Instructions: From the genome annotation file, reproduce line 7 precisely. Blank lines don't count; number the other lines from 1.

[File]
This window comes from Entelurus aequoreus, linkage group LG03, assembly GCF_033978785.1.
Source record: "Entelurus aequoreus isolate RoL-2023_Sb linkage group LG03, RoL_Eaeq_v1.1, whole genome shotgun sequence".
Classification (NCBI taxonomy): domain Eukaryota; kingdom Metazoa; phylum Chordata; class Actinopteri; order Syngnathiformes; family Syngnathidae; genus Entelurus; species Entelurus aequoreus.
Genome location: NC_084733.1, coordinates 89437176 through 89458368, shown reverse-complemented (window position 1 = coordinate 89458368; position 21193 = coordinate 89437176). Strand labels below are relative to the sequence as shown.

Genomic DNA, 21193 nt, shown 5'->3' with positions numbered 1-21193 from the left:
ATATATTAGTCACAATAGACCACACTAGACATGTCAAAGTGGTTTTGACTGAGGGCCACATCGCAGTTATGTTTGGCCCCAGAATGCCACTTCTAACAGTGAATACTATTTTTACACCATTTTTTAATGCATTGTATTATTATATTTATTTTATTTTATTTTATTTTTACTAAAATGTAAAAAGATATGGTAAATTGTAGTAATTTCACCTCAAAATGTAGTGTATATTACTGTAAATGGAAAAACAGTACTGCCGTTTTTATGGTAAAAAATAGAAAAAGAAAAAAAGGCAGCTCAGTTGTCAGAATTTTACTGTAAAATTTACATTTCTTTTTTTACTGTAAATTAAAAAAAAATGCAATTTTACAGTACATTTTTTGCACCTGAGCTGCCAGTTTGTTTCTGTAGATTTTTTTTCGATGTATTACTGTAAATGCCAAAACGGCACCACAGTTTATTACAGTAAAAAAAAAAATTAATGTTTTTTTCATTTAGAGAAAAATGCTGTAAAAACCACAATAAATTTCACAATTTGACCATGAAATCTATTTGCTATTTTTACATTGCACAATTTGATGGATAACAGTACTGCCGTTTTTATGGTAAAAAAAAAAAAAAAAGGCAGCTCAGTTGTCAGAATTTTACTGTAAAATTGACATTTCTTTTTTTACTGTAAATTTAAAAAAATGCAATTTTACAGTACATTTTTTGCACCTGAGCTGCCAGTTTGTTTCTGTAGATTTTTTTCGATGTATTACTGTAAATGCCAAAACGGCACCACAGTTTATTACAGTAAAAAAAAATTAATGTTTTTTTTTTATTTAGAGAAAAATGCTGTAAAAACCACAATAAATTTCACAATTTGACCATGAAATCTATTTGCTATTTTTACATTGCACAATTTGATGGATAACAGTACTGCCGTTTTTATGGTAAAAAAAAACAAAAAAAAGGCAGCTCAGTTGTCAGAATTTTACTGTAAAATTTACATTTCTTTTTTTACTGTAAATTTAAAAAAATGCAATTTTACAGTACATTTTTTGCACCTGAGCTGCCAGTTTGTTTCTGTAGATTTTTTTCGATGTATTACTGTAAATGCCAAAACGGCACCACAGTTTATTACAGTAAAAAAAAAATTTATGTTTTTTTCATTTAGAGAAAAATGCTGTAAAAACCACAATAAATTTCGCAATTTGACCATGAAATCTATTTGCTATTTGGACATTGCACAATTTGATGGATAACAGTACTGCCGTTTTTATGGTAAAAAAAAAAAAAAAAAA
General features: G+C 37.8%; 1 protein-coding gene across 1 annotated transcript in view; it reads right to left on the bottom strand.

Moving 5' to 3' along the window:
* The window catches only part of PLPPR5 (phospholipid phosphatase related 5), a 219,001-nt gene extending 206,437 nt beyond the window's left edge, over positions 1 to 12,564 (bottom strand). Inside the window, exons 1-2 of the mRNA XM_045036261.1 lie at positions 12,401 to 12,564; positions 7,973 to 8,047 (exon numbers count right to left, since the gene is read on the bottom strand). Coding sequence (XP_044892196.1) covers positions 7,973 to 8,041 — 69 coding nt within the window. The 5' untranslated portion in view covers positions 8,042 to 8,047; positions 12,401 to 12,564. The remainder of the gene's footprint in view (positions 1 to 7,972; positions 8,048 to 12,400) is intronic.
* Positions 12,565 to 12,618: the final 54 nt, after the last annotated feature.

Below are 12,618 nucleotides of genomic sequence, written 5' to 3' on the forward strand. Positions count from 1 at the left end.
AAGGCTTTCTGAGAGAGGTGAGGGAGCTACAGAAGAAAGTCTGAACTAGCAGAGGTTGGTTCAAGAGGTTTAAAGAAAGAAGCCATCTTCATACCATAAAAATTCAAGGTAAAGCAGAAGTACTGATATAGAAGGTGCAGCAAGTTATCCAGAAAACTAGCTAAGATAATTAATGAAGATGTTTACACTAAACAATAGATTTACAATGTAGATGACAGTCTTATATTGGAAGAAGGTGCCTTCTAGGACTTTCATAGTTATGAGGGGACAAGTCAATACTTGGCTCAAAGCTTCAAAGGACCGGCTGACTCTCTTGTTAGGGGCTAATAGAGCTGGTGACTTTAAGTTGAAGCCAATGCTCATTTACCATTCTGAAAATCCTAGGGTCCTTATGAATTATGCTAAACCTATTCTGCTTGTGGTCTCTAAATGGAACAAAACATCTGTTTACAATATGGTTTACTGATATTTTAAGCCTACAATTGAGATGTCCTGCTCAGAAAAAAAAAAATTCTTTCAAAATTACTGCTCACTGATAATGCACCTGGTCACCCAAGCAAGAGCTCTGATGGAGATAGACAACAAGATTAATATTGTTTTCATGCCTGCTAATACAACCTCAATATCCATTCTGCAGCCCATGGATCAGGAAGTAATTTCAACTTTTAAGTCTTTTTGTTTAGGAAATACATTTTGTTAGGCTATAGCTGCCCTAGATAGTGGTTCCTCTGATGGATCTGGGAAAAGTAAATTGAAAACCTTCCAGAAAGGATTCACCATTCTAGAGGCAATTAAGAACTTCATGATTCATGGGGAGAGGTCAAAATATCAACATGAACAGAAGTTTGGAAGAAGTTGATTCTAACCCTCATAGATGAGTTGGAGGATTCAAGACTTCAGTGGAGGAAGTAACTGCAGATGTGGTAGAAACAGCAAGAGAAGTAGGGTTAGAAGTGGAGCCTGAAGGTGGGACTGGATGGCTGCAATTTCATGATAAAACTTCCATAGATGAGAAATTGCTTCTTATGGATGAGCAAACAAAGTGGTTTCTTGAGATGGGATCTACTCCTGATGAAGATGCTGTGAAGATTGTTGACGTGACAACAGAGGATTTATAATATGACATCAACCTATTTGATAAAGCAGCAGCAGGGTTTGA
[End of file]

General features: G+C 37.8%; 1 protein-coding gene across 1 annotated transcript in view; it reads right to left on the bottom strand.